2011 was neither the best of times nor the worst of times for logistics, according to Rosalyn Wilson, senior business analyst with consulting firm Delcan and author of the annual State of Logistics Report. The one word which best describes the past year is “unremarkable.”
That pretty much sums up the current situation facing shippers hoping for any kind of improvement in the way their freight gets moved domestically. The vast majority (nearly 80%) of all freight carried in the United States still goes by truck, and as shippers know all too well, rates continue to climb, as they were up 6.2% in 2011. Costs, meanwhile, are rising almost as fast as rates, Wilson points out.
In her recent State of Logistics address on behalf of the Council of Supply Chain Management Professionals (CSCMP) and Penske Logistics, Wilson observed that “capacity in the trucking industry is in a tenuous equilibrium state. True shortages are rare, but available capacity is not abundant.”
Trucking costs, on average, rose 6.2% over the past year although volumes remained basically flat. If and when the economy fully recovers, the resultant tightening of capacity could become a significant problem, particularly if the driver shortage worsens. Even in a stagnant economy, over-the-road trucking is not an attractive occupation for the emerging Generation Y workforce, and various regulatory pressures (e.g., shorter Hours of Service rules; CSA scores) will only exacerbate the situation.
Shippers, Wilson urges, should begin to make contingency plans for the day they cannot hire a truck to move their freight. One of those contingency plans, she suggests, should include an intermodal strategy. “With respect to capacity, railroads are in very good shape from an infrastructure, equipment and personnel basis,” she points out. On the other hand, shippers have to be feeling a bit overwhelmed by the rapid increase in rail freight pricing, which rose by 21.8% in 2010 and then by another 15.3% in 2011. Even so, the railroads have gained market share, particularly on the intermodal side as medium-sized trucking companies have teamed with the railroads to avoid the heavy costs of expanding their fleets and recruiting drivers, Wilson says.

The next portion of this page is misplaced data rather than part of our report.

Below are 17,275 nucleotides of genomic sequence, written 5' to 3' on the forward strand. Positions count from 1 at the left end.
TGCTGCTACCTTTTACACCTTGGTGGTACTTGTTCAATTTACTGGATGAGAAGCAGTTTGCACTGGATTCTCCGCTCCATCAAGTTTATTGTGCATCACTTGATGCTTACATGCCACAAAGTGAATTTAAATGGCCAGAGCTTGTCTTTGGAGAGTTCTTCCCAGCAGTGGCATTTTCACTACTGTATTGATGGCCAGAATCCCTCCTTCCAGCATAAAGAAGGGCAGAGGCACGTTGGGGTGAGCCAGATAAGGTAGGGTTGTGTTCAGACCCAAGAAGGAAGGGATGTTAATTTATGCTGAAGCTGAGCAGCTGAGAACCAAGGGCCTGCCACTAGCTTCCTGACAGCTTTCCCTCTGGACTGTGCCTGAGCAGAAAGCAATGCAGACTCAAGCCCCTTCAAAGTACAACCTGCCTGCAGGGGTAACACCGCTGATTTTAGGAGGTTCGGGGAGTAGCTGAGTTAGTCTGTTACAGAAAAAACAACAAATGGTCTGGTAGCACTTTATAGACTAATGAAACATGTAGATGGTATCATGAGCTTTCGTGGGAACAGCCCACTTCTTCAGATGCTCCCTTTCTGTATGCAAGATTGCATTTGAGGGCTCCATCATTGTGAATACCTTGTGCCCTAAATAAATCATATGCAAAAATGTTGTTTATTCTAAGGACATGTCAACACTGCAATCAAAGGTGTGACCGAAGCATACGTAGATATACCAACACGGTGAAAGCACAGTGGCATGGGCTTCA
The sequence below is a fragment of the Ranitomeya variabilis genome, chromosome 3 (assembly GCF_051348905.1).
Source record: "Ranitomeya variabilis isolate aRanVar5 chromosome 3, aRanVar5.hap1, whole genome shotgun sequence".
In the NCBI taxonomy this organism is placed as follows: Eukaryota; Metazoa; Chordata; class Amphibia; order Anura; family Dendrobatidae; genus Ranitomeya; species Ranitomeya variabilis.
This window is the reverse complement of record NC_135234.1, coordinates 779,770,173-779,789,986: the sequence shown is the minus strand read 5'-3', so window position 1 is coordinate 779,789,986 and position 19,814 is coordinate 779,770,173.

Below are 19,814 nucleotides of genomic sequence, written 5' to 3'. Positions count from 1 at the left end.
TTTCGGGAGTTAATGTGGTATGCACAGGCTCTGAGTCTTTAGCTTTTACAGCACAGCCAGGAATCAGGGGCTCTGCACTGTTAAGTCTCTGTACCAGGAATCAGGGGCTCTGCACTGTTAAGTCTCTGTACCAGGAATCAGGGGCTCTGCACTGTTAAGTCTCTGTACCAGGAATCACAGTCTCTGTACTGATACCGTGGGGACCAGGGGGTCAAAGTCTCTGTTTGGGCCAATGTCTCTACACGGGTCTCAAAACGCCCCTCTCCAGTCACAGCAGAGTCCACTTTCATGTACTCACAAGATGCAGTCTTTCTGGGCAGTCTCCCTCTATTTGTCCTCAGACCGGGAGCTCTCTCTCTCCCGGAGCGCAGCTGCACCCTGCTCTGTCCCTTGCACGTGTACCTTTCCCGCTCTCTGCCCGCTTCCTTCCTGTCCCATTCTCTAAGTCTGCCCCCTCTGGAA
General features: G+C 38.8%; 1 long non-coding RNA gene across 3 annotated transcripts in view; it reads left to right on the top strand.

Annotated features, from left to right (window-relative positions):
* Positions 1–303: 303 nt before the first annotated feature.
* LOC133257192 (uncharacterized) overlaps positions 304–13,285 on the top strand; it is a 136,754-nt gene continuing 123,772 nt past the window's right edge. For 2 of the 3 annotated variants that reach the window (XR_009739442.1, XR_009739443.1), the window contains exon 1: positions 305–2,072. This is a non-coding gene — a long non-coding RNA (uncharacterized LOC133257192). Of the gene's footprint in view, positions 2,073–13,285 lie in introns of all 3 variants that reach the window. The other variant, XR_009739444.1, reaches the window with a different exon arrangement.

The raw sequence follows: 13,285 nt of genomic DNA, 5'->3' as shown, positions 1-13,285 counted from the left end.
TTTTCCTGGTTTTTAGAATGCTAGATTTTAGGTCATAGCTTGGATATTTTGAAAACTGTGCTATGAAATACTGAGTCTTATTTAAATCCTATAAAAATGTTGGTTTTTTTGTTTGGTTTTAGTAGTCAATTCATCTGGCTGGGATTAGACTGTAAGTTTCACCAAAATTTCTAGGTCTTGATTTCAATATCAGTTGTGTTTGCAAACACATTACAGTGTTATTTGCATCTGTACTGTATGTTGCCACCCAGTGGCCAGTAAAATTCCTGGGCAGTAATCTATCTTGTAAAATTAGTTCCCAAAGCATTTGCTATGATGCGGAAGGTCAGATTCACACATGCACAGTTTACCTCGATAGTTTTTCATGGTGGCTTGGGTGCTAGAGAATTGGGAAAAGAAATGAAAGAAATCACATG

Ocean carriers, meanwhile, had a disappointing year in 2011. As Wilson puts it, “Peak season basically did not materialize because a lagging mid-year economy did not support stocking up for holiday sales.” While exports were up 6% for the year, imports grew by just 3%. There is “tremendous excess capacity” for ocean carriers, but some carriers continue to add to their fleets. Barge traffic on the inland waterways dipped slightly compared to 2010, and infrastructure problems such as aging locks and sediment build-up have led to numerous delays, Wilson observes.
Air freight revenues were down overall in 2011 by 2%; breaking it down further, domestic air cargo revenues decreased by 3% while international cargo was down less than 1%. “Extra capacity in the industry led to falling load factors and downward rate pressure,” Wilson says, adding that “high inventories have curtailed spending on air freight for replenishment.”
Summing up, Wilson points out that “the faster paced recovery we have been watching for has failed to materialize, and most economists feel that we are in this for the long haul.”
Uncertainty over the fate of the economy throughout the European Union, coupled with Washington’s focus on reelection rather than getting work done, are adding to an overall feeling of malaise throughout the country. Even so, Wilson is cautiously optimistic that “we’re making some headway and not falling so far back each time now. It is still going to be slow and steady.”